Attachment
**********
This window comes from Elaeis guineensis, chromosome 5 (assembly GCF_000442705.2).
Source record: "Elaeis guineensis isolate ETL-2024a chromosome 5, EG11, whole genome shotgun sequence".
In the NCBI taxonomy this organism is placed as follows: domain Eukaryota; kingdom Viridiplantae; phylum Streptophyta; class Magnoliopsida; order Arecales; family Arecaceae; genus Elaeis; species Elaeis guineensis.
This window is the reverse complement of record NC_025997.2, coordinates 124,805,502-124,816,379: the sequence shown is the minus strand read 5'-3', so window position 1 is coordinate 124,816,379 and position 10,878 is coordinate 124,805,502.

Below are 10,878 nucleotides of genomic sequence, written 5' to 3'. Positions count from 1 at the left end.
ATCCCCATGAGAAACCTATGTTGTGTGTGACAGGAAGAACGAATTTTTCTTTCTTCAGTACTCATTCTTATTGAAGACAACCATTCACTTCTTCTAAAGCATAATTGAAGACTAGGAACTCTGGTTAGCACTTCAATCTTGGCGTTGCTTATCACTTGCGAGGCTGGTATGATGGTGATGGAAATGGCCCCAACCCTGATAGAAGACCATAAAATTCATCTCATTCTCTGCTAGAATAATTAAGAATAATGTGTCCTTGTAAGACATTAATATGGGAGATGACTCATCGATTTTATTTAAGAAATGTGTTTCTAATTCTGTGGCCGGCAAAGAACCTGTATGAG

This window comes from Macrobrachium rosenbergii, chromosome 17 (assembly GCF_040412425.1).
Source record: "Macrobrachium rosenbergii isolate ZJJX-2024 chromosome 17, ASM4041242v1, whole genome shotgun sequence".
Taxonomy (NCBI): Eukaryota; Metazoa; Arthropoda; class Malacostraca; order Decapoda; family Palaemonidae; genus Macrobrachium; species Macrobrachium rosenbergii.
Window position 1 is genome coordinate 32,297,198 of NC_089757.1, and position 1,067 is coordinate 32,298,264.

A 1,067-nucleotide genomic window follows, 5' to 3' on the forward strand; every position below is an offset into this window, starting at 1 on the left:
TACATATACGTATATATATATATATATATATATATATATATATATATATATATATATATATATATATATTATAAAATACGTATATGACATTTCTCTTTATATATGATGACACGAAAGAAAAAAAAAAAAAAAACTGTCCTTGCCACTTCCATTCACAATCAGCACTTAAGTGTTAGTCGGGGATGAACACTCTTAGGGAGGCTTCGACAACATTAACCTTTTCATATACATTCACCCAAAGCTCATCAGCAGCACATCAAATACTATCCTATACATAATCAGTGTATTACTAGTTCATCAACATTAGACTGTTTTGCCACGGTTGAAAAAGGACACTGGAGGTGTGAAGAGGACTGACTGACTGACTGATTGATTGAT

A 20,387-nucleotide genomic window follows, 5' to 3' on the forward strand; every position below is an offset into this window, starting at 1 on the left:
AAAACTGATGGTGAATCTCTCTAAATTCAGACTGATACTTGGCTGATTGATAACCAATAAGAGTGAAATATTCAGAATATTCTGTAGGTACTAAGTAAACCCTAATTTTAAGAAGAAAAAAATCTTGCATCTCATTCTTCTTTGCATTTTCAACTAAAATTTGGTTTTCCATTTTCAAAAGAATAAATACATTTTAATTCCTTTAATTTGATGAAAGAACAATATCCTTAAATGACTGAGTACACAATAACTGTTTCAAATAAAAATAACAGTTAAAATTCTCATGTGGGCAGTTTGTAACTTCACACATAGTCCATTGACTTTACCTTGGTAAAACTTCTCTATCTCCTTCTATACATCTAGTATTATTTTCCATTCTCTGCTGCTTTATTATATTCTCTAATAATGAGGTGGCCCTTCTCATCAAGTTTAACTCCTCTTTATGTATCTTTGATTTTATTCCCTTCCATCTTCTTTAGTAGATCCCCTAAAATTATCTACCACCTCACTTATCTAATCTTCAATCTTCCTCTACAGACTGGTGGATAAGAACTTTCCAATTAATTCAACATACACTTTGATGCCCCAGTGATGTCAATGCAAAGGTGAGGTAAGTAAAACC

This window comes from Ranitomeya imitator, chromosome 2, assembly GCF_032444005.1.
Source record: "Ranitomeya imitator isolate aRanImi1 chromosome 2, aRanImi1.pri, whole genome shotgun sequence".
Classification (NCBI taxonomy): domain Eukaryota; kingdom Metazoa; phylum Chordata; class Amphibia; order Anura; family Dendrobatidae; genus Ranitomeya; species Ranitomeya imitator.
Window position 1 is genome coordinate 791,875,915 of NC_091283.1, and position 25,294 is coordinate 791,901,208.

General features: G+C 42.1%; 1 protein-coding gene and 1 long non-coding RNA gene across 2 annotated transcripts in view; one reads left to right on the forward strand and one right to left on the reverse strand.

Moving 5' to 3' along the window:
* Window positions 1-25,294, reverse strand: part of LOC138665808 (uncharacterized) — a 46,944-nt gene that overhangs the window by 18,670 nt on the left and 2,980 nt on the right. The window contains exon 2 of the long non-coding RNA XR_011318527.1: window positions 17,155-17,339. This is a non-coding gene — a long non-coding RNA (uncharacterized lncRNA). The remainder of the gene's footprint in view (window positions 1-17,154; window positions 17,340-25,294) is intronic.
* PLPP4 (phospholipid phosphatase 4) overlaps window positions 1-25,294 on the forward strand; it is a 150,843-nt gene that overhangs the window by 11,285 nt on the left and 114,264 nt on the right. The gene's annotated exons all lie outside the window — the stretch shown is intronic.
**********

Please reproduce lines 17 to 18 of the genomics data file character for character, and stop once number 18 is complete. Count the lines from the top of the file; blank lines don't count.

Classification (NCBI taxonomy): domain Eukaryota; kingdom Metazoa; phylum Chordata; class Amphibia; order Anura; family Dendrobatidae; genus Ranitomeya; species Ranitomeya imitator.
Window position 1 is genome coordinate 791,875,915 of NC_091283.1, and position 25,294 is coordinate 791,901,208.